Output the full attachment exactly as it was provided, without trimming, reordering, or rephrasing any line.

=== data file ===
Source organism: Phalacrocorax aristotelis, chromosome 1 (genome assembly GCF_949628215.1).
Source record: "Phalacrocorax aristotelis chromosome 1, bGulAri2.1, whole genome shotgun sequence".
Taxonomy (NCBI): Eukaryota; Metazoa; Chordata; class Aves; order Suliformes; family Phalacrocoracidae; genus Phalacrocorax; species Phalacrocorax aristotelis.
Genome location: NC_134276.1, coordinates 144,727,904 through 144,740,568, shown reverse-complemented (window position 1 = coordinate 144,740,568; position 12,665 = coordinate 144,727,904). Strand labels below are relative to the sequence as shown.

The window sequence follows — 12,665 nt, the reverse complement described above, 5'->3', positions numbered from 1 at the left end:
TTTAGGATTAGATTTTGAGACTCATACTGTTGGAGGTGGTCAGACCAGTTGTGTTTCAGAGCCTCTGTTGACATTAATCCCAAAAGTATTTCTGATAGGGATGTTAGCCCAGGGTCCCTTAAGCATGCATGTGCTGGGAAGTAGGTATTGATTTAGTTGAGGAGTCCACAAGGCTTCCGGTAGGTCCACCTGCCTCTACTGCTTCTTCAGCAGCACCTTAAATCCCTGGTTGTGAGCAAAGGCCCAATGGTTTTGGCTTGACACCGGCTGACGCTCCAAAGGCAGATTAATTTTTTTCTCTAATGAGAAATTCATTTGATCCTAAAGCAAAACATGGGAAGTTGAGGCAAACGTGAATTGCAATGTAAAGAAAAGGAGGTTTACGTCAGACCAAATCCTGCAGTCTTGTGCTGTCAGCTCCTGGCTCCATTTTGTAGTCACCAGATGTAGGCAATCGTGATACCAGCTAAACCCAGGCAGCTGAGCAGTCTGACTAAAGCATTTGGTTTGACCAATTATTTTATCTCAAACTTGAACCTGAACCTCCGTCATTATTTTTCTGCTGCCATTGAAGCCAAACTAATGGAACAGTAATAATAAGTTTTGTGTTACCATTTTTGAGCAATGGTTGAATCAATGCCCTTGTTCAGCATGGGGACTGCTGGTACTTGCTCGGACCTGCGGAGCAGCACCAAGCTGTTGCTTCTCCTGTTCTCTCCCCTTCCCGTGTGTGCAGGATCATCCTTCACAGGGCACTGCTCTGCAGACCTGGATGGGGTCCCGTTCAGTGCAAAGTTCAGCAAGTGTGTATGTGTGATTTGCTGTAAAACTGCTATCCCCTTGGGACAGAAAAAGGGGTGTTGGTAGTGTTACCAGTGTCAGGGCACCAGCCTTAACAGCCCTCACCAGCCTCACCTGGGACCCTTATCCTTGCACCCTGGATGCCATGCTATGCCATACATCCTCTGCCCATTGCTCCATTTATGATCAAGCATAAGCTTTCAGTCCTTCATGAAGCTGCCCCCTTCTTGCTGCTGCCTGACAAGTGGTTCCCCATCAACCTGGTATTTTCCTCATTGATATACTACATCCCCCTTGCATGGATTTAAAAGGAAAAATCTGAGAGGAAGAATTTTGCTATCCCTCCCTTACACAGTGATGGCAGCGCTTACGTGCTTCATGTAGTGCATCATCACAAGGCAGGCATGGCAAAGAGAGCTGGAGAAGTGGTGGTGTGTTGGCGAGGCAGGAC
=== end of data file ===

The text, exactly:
Source organism: Phalacrocorax aristotelis, chromosome 1 (genome assembly GCF_949628215.1).
Source record: "Phalacrocorax aristotelis chromosome 1, bGulAri2.1, whole genome shotgun sequence".
Taxonomy (NCBI): Eukaryota; Metazoa; Chordata; class Aves; order Suliformes; family Phalacrocoracidae; genus Phalacrocorax; species Phalacrocorax aristotelis.
Genome location: NC_134276.1, coordinates 144,727,904 through 144,740,568, shown reverse-complemented (window position 1 = coordinate 144,740,568; position 12,665 = coordinate 144,727,904). Strand labels below are relative to the sequence as shown.

The window sequence follows — 12,665 nt, the reverse complement described above, 5'->3', positions numbered from 1 at the left end:
TTTAGGATTAGATTTTGAGACTCATACTGTTGGAGGTGGTCAGACCAGTTGTGTTTCAGAGCCTCTGTTGACATTAATCCCAAAAGTATTTCTGATAGGGATGTTAGCCCAGGGTCCCTTAAGCATGCATGTGCTGGGAAGTAGGTATTGATTTAGTTGAGGAGTCCACAAGGCTTCCGGTAGGTCCACCTGCCTCTACTGCTTCTTCAGCAGCACCTTAAATCCCTGGTTGTGAGCAAAGGCCCAATGGTTTTGGCTTGACACCGGCTGACGCTCCAAAGGCAGATTAATTTTTTTCTCTAATGAGAAATTCATTTGATCCTAAAGCAAAACATGGGAAGTTGAGGCAAACGTGAATTGCAATGTAAAGAAAAGGAGGTTTACGTCAGACCAAATCCTGCAGTCTTGTGCTGTCAGCTCCTGGCTCCATTTTGTAGTCACCAGATGTAGGCAATCGTGATACCAGCTAAACCCAGGCAGCTGAGCAGTCTGACTAAAGCATTTGGTTTGACCAATTATTTTATCTCAAACTTGAACCTGAACCTCCGTCATTATTTTTCTGCTGCCATTGAAGCCAAACTAATGGAACAGTAATAATAAGTTTTGTGTTACCATTTTTGAGCAATGGTTGAATCAATGCCCTTGTTCAGCATGGGGACTGCTGGTACTTGCTCGGACCTGCGGAGCAGCACCAAGCTGTTGCTTCTCCTGTTCTCTCCCCTTCCCGTGTGTGCAGGATCATCCTTCACAGGGCACTGCTCTGCAGACCTGGATGGGGTCCCGTTCAGTGCAAAGTTCAGCAAGTGTGTATGTGTGATTTGCTGTAAAACTGCTATCCCCTTGGGACAGAAAAAGGGGTGTTGGTAGTGTTACCAGTGTCAGGGCACCAGCCTTAACAGCCCTCACCAGCCTCACCTGGGACCCTTATCCTTGCACCCTGGATGCCATGCTATGCCATACATCCTCTGCCCATTGCTCCATTTATGATCAAGCATAAGCTTTCAGTCCTTCATGAAGCTGCCCCCTTCTTGCTGCTGCCTGACAAGTGGTTCCCCATCAACCTGGTATTTTCCTCATTGATATACTACATCCCCCTTGCATGGATTTAAAAGGAAAAATCTGAGAGGAAGAATTTTGCTATCCCTCCCTTACACAGTGATGGCAGCGCTTACGTGCTTCATGTAGTGCATCATCACAAGGCAGGCATGGCAAAGAGAGCTGGAGAAGTGGTGGTGTGTTGGCGAGGCAGGAC